Beware of ‘geeks’ bearing gifts; the Trans Pacific Partnership could let GE in through the back door.
Monsanto vice president Robert Reiter wants New Zealand to ‘get with the program’. The program being letting down the national ‘guard’ in terms of acceptance of GE in food production—a point he made in no uncertain terms at the recent Conference for Agricultural Biotechnology (ABIC 2012) in Rotorua.
His message enraged many, including former Crop and Food Research scientist Elvira Dommisse who once worked on the first GE onion research. She wrote to the New Zealand Herald: “To date no biotech corporation has produced a GE crop that is higher yielding, more nutritious, scientifically proven to be safe as a food, and better performing.”
Science is an integral part of New Zealand’s agribusiness juggernaut so some form of open-mindedness has to come into the fray. The question worth asking, nevertheless, is having done so well to date without it, is there really any need to introduce GE to the national food creation mix?
In commenting on the plan for an agricultural way forward for India—based more on ecological farming and a holistic paradigm in keeping with the culture—one scientist has wiped GE off the menu.
Professor Jack Heinemann of Canterbury University’s School of Biological Sciences pointed out the failure of GM crops to address food insecurity. "Only two countries in the world, both in South America, grow GM on more than 40 per cent of their agricultural land and both are suffering from increased food insecurity. Most of their poor neighbours that have not adopted GE have improving food security statistics."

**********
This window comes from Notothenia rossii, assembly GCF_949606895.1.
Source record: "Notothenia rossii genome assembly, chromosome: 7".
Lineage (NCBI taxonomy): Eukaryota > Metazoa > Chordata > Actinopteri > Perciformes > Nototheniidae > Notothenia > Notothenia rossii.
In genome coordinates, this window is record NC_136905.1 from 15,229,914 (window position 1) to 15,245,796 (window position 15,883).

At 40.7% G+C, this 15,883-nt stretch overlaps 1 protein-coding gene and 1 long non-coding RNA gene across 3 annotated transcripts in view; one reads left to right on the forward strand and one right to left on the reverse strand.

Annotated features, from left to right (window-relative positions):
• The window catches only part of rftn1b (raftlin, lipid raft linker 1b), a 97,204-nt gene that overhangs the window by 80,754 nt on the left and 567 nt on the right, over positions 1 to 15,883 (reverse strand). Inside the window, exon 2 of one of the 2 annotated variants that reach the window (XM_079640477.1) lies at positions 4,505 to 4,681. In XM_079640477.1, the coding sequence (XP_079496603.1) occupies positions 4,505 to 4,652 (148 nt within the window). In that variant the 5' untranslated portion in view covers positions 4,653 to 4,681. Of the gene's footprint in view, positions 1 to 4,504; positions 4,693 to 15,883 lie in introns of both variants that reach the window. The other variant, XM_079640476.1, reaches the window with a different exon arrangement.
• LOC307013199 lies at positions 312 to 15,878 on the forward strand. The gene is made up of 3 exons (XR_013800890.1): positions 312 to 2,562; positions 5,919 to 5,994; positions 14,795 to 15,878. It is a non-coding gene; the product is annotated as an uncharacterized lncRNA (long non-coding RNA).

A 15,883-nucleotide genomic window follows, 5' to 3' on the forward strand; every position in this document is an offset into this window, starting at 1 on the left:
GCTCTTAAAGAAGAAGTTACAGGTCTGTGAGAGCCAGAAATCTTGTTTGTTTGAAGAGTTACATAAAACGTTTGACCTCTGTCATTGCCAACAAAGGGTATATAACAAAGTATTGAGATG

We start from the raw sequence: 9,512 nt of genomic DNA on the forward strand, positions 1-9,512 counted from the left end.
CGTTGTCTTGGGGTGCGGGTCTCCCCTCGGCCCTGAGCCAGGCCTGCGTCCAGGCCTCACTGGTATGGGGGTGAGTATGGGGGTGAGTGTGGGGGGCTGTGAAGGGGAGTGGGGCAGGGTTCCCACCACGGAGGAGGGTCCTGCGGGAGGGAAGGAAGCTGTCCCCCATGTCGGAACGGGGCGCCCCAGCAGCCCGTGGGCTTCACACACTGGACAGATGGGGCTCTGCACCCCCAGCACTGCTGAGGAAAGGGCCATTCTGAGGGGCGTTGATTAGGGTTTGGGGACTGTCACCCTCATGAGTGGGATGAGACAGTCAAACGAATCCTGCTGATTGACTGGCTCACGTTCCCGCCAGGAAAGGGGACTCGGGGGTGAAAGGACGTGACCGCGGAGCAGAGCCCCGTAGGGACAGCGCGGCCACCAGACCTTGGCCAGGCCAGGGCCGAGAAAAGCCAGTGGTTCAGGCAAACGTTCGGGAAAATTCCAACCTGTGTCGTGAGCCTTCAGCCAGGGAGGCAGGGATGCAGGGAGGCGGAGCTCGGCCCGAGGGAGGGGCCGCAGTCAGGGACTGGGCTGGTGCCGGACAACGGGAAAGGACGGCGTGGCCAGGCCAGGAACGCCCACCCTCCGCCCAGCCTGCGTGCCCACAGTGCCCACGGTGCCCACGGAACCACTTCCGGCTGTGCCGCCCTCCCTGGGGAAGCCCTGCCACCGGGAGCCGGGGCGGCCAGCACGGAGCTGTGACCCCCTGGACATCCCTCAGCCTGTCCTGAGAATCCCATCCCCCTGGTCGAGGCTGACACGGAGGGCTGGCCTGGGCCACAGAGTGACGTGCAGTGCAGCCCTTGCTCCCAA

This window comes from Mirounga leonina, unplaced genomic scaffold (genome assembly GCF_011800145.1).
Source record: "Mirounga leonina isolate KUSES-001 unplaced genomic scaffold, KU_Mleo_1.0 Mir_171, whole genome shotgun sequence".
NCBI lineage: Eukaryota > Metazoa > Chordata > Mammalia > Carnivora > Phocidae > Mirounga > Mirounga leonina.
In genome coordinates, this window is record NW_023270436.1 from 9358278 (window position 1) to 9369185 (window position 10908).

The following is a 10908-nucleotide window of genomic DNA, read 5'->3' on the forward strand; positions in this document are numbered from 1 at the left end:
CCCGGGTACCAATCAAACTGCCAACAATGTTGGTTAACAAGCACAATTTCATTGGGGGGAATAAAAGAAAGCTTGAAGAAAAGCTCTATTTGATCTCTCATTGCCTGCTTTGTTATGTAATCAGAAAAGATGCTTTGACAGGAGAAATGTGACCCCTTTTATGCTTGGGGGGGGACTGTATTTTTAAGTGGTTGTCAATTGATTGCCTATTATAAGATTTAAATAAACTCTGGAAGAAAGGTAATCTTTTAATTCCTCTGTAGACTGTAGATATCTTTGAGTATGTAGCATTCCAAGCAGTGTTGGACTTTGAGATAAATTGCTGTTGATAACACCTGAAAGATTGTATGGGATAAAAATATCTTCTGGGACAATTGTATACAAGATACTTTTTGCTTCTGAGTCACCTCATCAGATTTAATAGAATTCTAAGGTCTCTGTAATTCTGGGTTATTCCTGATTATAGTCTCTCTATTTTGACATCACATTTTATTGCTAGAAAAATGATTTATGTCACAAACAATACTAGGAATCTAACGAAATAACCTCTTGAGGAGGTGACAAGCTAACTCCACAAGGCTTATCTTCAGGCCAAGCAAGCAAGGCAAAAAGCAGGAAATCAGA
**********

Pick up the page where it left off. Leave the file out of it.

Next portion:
So being leaders, do we necessarily have to be followers? I say no, but under the beguiling notion of trade liberalisation we may have no choice. The Trans Pacific Partnership may just be the way that foreign interests can corral a Trojan horse in New Zealand’s clean and pleasant lands. The fact the US State Department had such a strong presence at the conference says that the corporatisation and politics of food has now become very much a part of national security and interest.
If New Zealand accepts TPP, it could be forced to also accept GE crops and the like, since Council established rules would take precedence over national law and Parliamentary determinations. Of the 26 chapters of the TPP, only two have to do with trade. The others empower global corporations with extraterritorial privileges.
Soil & Health Association spokesperson Debbie Swanwick has spotted the potential ‘back door’ move: “What they've done is come in through the back door and said we'll go and try and sell it those luddites in New Zealand."
The move from agribusiness leader to Luddite could ruin one of the truly globally competitive opportunities this country enjoys.
Dwight Whitney is a writer, brand advisor, sport horse breeder and former editor of Primary. Click here to subscribe.
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